How to Grill a Frozen Steak (in 4 Easy Steps)

Don't stress when your steaks are frozen solid. You can throw 'em on the grill!

So, can you cook frozen steak? The answer is yes. And it turns out that frozen steaks tend to be more evenly cooked. When steak is super cold to start, the interior temperature rises more slowly when it cooks. In the end, you’ll have a juicy interior and a charred, delicious exterior. (The method is similar to our steps for grilling steak the traditional way.) Here’s what to do:

1. Choose a Thick Cut Steak

As much as we love a good skirt or flank cut (perfect for tacos on Taco Tuesday!), when it comes to freezing you’ll want to go for a thicker cut of meat like T-bone or ribeye. For this method, thinner steaks tend not to work as well because they’ll thaw and overcook internally, leaving you with an unpleasantly chewy steak.

Psst…This would even work for a thicker pork chops, too!

2. Freeze and Thaw Properly

How you freeze your steaks absolutely has something to do with the outcome when they’re eventually cooked. So what’s the best way to get it done? Freeze them on a completely flat surface like a baking sheet, and transfer into a resealable bag with all the air pressed out (here’s a genius hack for that). You don’t want any extra moisture in the bag, because ice crystals will form. It’s a great trick for saving so much freezer space, too!

When you’re about ready to start cooking, let your frozen steak rest until it’s somewhat thawed on the outside. You need some moisture or your seasonings won’t stick! Then season with kosher salt and pepper or the dry rub of your choice.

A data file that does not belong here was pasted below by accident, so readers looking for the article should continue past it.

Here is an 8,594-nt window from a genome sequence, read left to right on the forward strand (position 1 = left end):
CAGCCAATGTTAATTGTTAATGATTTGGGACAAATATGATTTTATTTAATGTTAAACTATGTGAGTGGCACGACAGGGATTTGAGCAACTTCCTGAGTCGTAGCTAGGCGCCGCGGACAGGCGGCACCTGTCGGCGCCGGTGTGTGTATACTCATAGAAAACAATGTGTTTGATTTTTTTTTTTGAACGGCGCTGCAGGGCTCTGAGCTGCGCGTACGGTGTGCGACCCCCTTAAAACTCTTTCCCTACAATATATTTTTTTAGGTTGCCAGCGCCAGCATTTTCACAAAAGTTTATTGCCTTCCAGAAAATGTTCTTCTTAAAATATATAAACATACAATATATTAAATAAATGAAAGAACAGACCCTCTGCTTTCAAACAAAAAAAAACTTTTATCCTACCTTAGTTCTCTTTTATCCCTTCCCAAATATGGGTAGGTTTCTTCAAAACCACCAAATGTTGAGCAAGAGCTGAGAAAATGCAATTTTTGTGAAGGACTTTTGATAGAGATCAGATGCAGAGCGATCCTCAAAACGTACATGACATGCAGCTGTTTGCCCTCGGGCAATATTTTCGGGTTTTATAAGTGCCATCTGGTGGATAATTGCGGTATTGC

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3. Cook on a Two-Zone Grill

Setting up a two-zone fire (aka one spot on the grill for direct heat and another for indirect heat), will give you a delicious outer char from the high heat and a thoroughly cooked center from the low heat, when cooked for about 10 to 15 minutes per section. (This expert guide has more details about direct vs. indirect heat.)

The first hit of high heat allows the outside to char to perfection, while the second round at a low-and-slow temperature allows the center to cook to your preference.

4. Monitor Your Temperature

To make sure your steak isn’t frozen or overdone, but is just right, monitoring your temperature with a really good quality instant-read thermometer will ensure the perfect interior for serving. Here’s the temp range you should shoot for:

  • Rare: 115-120°F
  • Medium-rare: 120°-125°F
  • Medium: 130°-135°F
  • Medium-well: 140-145°F
  • Well done: 150°F and up

Whether it’s a spur-of-the-moment meal with friends (or you simply forgot to take your steaks out of the freezer), it’s good to know you can always have steak for dinner!

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Jacqueline Weiss
Jacqueline is a blogger and writer, passionate about sharing the latest in helpful tips and trends in food and cooking. In her spare time, you’ll find her trying new restaurants and experimenting in the kitchen.